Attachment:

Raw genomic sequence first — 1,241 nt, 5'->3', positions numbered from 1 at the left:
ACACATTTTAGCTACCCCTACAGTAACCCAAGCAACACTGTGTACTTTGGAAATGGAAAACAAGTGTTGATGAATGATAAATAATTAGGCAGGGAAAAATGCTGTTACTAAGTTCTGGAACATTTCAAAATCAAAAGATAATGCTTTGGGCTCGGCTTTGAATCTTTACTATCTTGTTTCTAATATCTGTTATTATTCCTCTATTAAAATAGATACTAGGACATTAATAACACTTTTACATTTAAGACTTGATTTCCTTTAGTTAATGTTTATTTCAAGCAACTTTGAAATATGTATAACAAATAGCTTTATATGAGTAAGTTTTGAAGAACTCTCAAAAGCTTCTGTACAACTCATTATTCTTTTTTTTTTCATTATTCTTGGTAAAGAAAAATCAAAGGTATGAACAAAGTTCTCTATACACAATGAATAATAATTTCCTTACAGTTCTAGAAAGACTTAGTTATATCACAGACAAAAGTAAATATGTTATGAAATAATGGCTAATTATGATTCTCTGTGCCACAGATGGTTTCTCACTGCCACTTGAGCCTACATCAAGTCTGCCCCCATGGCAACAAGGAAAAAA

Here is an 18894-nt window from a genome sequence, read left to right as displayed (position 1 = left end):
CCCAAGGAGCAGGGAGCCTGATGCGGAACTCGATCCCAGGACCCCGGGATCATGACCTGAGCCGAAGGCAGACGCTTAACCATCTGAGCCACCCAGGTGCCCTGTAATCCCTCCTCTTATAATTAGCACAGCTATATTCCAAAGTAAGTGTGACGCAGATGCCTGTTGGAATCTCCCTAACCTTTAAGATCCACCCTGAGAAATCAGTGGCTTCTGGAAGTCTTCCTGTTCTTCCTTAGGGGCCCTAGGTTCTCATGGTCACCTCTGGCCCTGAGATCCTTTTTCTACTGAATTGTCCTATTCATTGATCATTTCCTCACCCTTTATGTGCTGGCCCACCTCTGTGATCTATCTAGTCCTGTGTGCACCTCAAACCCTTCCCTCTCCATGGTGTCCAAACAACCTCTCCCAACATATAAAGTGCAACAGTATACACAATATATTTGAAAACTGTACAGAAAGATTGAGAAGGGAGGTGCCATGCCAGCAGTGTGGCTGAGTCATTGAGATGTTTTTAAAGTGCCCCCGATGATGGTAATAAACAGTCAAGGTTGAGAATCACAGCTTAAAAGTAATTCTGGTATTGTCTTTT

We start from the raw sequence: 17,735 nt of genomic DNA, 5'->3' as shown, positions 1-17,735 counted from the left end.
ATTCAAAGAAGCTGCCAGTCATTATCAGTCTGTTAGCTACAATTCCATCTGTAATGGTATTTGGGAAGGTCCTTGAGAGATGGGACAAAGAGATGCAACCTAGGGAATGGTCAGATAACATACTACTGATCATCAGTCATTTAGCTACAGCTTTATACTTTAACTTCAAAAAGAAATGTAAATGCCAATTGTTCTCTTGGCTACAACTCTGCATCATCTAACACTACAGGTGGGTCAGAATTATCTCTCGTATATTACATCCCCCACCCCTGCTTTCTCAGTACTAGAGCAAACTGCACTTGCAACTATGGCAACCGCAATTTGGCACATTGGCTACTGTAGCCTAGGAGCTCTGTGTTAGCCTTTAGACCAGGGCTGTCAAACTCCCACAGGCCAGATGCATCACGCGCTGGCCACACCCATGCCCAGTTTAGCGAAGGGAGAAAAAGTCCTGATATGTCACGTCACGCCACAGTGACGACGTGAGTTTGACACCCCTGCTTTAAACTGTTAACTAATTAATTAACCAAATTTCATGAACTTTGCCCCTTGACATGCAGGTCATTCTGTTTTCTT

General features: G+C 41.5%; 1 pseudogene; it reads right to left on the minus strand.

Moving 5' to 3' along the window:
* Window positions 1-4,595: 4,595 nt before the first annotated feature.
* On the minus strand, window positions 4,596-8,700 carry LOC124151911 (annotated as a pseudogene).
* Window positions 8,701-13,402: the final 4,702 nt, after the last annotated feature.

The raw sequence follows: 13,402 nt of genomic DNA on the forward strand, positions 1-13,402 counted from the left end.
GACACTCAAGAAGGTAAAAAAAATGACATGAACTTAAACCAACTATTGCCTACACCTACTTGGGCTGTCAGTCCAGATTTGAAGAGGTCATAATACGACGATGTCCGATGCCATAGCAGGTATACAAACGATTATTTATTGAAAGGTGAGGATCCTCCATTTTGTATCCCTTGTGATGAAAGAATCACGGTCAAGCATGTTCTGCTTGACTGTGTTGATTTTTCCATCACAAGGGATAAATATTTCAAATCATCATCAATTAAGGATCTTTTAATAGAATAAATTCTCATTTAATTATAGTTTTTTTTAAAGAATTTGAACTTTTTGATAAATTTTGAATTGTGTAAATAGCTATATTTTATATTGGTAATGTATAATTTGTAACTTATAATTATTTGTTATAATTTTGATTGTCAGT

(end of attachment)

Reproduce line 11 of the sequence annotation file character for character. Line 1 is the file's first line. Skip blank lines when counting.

* Window positions 8,701-13,402: the final 4,702 nt, after the last annotated feature.